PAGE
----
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Essays about exhibitions
On Howard Fried: Derelicts
by Jamie Stevens
What art really does, and I believe this is what it should do because this is only what it can do, or the only thing it can do, or the easiest thing it can do, is to transmit the attitude of the artist.
–Howard Fried



Active in the Bay Area since the late 1960s, Howard Fried makes work driven by highly detailed conceptual frameworks that expand and modulate according to his own personal exertions during the process of production. Fried’s archive of work engages in a range of subjects, both personal and philosophical, linked by an unceasing accumulation of critical and practical questions that arise during the realization of projects. The genesis of an idea may be simple but Fried submits to these unexpected questions at any stage of a work’s development, with his artistic objectives undergoing daily scrutiny and adjustment. What is at stake is not so much a work’s completion as its resolution, an attempt to minimize the discrepancies between the material development of each work and its internal logics or intended effects.

Conflicts regularly arise between Fried’s demands on his works and the conditions essential for their public display. Such conflicts are not framed negatively but instead become integral psychological devices in many of his installations and performances. Annoyances that might usually remain suppressed or unspoken, such as social dynamics between his collaborators,1 or personal administrative duties,2 become important catalysts to the assembly of his work. This approach often necessitates dramatic material changes to projects in mid-production and has led to multiple iterations of the same piece, as with Derelict V, a new large-scale architectural installation that is shown here for the first time but is also a continuation of Fried’s series Derelict (1974-1983).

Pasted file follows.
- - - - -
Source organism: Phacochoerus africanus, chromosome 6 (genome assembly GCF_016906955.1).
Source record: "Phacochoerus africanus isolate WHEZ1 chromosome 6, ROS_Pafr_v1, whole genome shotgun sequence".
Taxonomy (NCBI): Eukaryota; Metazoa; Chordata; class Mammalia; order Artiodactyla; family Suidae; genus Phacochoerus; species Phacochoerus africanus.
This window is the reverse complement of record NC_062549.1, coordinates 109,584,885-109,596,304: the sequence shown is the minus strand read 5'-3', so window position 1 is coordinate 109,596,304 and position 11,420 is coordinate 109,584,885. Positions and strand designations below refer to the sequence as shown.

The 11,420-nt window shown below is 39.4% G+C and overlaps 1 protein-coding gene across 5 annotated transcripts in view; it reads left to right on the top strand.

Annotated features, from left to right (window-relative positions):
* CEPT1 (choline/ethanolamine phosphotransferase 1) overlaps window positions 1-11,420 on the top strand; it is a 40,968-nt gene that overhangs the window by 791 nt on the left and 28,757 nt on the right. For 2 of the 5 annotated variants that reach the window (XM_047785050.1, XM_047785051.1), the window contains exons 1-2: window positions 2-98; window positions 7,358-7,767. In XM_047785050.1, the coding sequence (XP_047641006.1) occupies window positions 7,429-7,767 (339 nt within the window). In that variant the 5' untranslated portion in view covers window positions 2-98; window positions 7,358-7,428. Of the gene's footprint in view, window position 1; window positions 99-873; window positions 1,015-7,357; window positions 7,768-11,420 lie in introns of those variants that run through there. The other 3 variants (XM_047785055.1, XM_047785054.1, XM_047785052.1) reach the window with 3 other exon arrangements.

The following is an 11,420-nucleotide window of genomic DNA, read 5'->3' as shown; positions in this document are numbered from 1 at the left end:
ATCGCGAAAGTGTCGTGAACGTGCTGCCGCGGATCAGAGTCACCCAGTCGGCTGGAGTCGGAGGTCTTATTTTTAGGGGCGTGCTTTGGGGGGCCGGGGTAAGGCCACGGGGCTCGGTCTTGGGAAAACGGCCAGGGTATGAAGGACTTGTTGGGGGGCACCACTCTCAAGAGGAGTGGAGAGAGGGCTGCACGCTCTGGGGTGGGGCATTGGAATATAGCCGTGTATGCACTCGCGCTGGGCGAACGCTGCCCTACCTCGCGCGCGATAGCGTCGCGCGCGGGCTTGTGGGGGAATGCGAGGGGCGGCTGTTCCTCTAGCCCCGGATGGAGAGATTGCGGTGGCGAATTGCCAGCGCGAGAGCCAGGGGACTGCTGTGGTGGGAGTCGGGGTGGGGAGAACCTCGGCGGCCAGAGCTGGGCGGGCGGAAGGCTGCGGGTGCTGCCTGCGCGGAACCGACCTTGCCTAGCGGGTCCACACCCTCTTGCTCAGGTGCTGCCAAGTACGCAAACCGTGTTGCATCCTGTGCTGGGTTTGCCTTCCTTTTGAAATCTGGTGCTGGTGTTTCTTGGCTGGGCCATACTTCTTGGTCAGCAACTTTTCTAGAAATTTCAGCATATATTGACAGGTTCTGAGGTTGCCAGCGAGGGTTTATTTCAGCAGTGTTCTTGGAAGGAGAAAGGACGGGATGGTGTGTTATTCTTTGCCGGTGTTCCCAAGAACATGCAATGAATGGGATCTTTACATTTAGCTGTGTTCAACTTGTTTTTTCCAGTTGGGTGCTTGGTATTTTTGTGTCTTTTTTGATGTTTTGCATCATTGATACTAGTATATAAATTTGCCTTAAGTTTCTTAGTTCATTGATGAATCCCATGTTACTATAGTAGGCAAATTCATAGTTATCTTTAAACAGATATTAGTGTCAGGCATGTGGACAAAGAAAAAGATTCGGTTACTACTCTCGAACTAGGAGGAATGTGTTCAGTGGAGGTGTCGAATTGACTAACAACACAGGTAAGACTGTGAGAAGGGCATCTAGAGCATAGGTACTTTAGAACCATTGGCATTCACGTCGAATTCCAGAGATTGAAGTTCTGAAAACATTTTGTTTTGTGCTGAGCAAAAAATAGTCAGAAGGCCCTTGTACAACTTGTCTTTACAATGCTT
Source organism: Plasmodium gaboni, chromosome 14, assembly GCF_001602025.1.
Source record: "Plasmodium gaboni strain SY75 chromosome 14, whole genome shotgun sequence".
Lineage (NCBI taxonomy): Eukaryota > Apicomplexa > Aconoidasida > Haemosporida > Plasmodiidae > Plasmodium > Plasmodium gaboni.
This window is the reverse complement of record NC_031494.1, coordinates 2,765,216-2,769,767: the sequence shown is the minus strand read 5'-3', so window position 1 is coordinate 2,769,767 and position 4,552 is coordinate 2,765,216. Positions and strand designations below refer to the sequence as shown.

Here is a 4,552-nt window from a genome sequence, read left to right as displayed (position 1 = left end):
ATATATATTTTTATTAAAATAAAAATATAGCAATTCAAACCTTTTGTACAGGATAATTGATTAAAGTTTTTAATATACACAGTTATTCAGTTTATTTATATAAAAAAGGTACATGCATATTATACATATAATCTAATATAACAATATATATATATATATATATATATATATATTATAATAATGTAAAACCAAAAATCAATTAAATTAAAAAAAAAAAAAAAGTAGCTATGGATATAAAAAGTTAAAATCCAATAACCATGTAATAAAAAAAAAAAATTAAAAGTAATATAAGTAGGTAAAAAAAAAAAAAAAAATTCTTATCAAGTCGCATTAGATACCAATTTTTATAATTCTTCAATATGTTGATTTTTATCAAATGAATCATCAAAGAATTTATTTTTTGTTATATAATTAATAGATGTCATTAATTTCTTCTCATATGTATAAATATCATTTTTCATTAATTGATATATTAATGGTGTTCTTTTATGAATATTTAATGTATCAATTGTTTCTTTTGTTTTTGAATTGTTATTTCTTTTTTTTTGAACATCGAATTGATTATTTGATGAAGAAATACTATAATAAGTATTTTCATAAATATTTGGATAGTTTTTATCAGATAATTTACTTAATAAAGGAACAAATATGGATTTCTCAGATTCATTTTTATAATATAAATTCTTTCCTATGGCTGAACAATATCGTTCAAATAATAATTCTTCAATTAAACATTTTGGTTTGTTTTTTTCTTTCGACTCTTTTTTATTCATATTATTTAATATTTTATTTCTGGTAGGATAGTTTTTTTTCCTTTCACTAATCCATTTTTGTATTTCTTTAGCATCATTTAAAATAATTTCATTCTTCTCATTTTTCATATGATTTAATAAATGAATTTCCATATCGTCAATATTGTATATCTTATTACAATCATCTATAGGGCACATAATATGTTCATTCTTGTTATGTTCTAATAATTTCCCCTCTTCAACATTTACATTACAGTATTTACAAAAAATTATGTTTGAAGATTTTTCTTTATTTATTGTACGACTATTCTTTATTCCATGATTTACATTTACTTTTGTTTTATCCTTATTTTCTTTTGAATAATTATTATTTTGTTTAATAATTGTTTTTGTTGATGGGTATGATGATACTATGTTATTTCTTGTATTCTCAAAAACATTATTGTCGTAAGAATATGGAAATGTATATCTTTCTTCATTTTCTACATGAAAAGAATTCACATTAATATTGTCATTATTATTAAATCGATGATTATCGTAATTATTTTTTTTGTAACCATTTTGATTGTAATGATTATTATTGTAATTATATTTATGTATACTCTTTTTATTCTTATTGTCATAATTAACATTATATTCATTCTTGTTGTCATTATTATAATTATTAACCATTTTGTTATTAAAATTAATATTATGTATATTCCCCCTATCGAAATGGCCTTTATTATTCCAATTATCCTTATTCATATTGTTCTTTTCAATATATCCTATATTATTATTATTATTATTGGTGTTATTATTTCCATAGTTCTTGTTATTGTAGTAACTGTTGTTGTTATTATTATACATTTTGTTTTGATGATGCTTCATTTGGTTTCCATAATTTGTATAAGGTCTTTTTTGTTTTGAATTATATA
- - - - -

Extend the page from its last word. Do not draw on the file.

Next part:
Derelict plays upon contrasting scales and paradoxical perspectives of the same simple tableau: a coffee cup resting upon a flat surface. The first time the piece was installed (at San Jose State University’s art gallery in 1974), a large cylindrical form3 protruded from a white wall, intersecting with the tiled floor of the gallery. A small photograph of a coffee cup, easily identifiable by its handle, was installed across from this abstract architectural element. This photograph provided the basis of the work: the architectural form was, in fact, an oversized representation of the same coffee cup, which was installed at exactly the opposite viewpoint to the one provided by the photograph.